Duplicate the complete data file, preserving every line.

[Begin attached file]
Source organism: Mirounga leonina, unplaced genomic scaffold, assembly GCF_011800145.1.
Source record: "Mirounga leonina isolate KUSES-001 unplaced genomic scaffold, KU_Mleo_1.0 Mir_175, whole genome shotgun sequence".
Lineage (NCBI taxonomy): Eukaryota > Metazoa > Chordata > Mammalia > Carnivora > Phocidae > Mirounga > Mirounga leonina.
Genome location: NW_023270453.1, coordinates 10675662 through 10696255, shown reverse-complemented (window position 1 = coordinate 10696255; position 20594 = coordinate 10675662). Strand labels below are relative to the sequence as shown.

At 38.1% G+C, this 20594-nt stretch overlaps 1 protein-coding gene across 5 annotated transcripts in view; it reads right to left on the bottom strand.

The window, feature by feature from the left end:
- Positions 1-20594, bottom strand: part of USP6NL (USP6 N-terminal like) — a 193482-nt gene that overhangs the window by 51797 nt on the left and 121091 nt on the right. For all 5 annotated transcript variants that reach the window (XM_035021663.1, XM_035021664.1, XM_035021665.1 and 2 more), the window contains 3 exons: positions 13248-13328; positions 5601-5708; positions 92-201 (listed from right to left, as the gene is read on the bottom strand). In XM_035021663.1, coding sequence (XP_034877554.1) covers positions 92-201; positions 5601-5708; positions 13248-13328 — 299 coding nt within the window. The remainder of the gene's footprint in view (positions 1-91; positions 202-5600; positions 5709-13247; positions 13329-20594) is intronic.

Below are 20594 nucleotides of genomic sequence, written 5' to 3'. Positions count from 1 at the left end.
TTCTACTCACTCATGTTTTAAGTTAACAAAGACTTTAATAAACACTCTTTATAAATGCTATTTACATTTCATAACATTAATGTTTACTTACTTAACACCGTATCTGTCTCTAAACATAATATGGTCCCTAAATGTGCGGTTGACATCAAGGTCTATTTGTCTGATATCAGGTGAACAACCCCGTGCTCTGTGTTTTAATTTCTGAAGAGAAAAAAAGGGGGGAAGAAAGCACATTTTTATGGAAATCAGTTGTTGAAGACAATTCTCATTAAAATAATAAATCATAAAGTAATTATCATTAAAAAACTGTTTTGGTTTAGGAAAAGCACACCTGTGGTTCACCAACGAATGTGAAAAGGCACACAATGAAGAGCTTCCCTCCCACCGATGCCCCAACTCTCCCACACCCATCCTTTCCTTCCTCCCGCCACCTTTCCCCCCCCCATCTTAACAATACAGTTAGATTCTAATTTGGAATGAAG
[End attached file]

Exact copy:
Source organism: Mirounga leonina, unplaced genomic scaffold, assembly GCF_011800145.1.
Source record: "Mirounga leonina isolate KUSES-001 unplaced genomic scaffold, KU_Mleo_1.0 Mir_175, whole genome shotgun sequence".
Lineage (NCBI taxonomy): Eukaryota > Metazoa > Chordata > Mammalia > Carnivora > Phocidae > Mirounga > Mirounga leonina.
Genome location: NW_023270453.1, coordinates 10675662 through 10696255, shown reverse-complemented (window position 1 = coordinate 10696255; position 20594 = coordinate 10675662). Strand labels below are relative to the sequence as shown.

At 38.1% G+C, this 20594-nt stretch overlaps 1 protein-coding gene across 5 annotated transcripts in view; it reads right to left on the bottom strand.

The window, feature by feature from the left end:
- Positions 1-20594, bottom strand: part of USP6NL (USP6 N-terminal like) — a 193482-nt gene that overhangs the window by 51797 nt on the left and 121091 nt on the right. For all 5 annotated transcript variants that reach the window (XM_035021663.1, XM_035021664.1, XM_035021665.1 and 2 more), the window contains 3 exons: positions 13248-13328; positions 5601-5708; positions 92-201 (listed from right to left, as the gene is read on the bottom strand). In XM_035021663.1, coding sequence (XP_034877554.1) covers positions 92-201; positions 5601-5708; positions 13248-13328 — 299 coding nt within the window. The remainder of the gene's footprint in view (positions 1-91; positions 202-5600; positions 5709-13247; positions 13329-20594) is intronic.

Below are 20594 nucleotides of genomic sequence, written 5' to 3'. Positions count from 1 at the left end.
TTCTACTCACTCATGTTTTAAGTTAACAAAGACTTTAATAAACACTCTTTATAAATGCTATTTACATTTCATAACATTAATGTTTACTTACTTAACACCGTATCTGTCTCTAAACATAATATGGTCCCTAAATGTGCGGTTGACATCAAGGTCTATTTGTCTGATATCAGGTGAACAACCCCGTGCTCTGTGTTTTAATTTCTGAAGAGAAAAAAAGGGGGGAAGAAAGCACATTTTTATGGAAATCAGTTGTTGAAGACAATTCTCATTAAAATAATAAATCATAAAGTAATTATCATTAAAAAACTGTTTTGGTTTAGGAAAAGCACACCTGTGGTTCACCAACGAATGTGAAAAGGCACACAATGAAGAGCTTCCCTCCCACCGATGCCCCAACTCTCCCACACCCATCCTTTCCTTCCTCCCGCCACCTTTCCCCCCCCCATCTTAACAATACAGTTAGATTCTAATTTGGAATGAAG